All change for residential tenancy notice periods: Are these the final modifications?
Further changes to the notice periods to terminate certain residential tenancies in England will be introduced on 1 June 2021.
The Coronavirus Act 2020 has been further amended by the Coronavirus Act 2020 (Residential Tenancies: Protection from Eviction) (Amendment) (England) (No. 2) Regulations 2021 (“the Regulations”).
Assured shorthold tenancies
A landlord must give at least 4 months’ notice under a Section 21 Notice to terminate an assured shorthold tenancy for any notices served on or after 1 June. This period has been reduced from the current requirement of 6 months’ notice. This restriction will remain in place until 30 September 2021 (unless extended). If possession proceedings are necessary, these must be issued within 8 months of the date of service of the Section 21 Notice.
Further, amendments have been made to the prescribed form Section 21 Notice, so it is important that landlords and agents use the correct version for all notices served on or after 1 June 2021.
Under Section 8 of the Housing Act 1988 (as amended), a landlord may serve a notice on a tenant of an assured tenancy or an assured shorthold tenancy if the landlord can establish one of the statutory grounds such as arrears of rent.
The Regulations have reduced the notice period for the majority of statutory grounds to 4 months. However, the following notice periods apply for the Section 8 Notice grounds set out below:
- Where a Section 8 Notice is served between 1 June and 31 July 2021 and grounds 8, 10 and/or 11 are relied upon, with no other ground, and where there are less than 4 months’ rent outstanding, at least 4 months’ notice must be given;
- This period reduces to 2 months’ notice where a Section 8 Notice is served between 1 August and 30 September 2021 and grounds 8, 10 and/or 11 are relied upon, with no other ground, and where there are less than 4 months’ rent outstanding;
- Where grounds 8, 10 and/or 11 are relied upon and there are more than 4 months’ rent outstanding, at least 4 weeks’ notice must be given;
- Where ground 7 (death of tenant) is relied upon, at least 2 months’ notice must be given;
- Where grounds 7B (no right to rent), 14A (domestic violence and social landlord), 14ZA (riot conviction) or 17 (false statement by the tenant) are relied upon, at least 2 weeks’ notice must be given
- Where ground 7A (conviction, breach of injunction or closure order) is relied upon one months’ notice must be given; and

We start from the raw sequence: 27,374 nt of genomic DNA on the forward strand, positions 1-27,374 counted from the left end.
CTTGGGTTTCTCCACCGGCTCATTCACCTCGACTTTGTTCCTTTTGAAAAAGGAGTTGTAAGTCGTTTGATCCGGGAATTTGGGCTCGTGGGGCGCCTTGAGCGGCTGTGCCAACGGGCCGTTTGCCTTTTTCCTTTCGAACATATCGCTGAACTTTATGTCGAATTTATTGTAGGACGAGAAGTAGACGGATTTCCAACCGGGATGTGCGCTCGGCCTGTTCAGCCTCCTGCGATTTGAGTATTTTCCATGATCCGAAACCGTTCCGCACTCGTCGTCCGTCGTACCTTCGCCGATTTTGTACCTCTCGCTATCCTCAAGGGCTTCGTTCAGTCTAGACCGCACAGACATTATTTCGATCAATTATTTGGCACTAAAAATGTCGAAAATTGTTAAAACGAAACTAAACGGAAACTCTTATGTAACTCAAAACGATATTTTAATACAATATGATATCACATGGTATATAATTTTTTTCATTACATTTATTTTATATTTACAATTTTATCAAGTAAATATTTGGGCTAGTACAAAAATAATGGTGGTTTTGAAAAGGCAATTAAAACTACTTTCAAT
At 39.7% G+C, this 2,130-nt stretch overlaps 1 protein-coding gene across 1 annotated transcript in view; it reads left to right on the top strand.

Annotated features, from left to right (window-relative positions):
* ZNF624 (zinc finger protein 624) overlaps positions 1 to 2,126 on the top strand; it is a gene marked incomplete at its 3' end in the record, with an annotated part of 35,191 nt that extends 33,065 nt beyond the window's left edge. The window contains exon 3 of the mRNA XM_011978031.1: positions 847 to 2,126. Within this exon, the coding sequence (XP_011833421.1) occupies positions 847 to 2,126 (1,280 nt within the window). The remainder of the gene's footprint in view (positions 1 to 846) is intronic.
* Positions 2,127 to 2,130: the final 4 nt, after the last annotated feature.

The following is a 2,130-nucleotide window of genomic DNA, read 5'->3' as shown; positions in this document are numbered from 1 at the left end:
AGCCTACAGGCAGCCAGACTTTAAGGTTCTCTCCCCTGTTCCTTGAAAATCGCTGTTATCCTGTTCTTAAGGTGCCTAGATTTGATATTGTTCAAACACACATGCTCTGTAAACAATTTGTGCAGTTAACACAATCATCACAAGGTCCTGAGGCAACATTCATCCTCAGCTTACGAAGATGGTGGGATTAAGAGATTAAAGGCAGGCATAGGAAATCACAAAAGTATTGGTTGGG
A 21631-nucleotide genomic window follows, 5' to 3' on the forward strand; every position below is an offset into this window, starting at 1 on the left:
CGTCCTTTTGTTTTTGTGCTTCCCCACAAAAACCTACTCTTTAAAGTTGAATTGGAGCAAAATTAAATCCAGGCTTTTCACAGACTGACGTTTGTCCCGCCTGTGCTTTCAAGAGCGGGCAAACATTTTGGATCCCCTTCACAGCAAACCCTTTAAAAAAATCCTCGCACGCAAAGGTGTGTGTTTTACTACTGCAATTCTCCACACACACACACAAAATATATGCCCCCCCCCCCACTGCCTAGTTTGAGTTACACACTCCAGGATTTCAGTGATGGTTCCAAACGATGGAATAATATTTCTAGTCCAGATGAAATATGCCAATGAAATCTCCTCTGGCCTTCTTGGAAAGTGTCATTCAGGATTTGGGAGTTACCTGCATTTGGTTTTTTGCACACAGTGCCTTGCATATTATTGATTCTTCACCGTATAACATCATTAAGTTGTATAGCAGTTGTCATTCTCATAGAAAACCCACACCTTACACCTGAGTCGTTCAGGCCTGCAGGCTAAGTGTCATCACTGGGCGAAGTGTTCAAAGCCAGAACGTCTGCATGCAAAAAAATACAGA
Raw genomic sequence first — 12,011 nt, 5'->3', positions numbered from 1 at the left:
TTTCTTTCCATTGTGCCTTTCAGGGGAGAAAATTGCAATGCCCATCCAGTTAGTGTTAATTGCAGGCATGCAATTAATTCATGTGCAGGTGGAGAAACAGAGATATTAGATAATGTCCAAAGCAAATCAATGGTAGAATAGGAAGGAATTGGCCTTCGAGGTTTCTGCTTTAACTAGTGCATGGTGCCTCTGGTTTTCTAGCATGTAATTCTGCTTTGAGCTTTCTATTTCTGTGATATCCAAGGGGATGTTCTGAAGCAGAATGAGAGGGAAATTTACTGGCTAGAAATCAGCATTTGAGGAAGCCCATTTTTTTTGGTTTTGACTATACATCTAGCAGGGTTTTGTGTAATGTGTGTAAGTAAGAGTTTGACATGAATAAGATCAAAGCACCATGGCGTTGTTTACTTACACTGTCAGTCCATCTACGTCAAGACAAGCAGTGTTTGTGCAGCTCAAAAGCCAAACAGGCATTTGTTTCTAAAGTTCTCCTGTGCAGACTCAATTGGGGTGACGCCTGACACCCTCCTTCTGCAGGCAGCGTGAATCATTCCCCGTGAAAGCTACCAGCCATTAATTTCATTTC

- Where ground 14 (nuisance, annoyance, immoral or illegal user) is relied upon, proceedings not to be started earlier than the date of service of the Section 8 Notice.
As with the Section 21 Notice, amendments have been made to the prescribed form Section 8 Notice, so it is important that that new prescribed form is used for all notices served on or after 1 June.
What happens in relation to notices which have already been served?
The Regulations do not affect notices served before 1 June 2021 provided that these were received by a tenant on or before 31 May 2021. Those notices will be subject to the current rules which provide for 6 months’ notice to be given in many cases. Our summary of the current position which was introduced in August 2020 and extended to 31 May 2021 can be found here.
Lifting of restrictions on evictions from residential properties
The current stay on the enforcement of possession orders (except in limited circumstances) will be lifted on 31 May 2021. This means that where landlords have obtained possession orders, Court bailiffs may be instructed to obtain possession after 1 June 2021. It is necessary for the Court to serve a notice of eviction so it is anticipated that evictions will proceed from mid-June 2021. Given that there have been restrictions on evictions since the beginning of the Coronavirus pandemic in March 2020, delays are anticipated but this will depend on the capacity of the relevant County Court.
Are these the final modifications?
With the changes due to remain in force until 30 September 2021, we will have to wait and see how matters develop. However, when the Government announced the reduction in notice periods on 12 May 2021, it indicated that “subject to public health advice and progress with the Roadmap, notice periods will return to pre-pandemic levels from 1 October “.
This is an area of fast-paced change so please visit our Essential Residential Hub and our timeline on the evolution of the private rented sector to keep up to date with developments.
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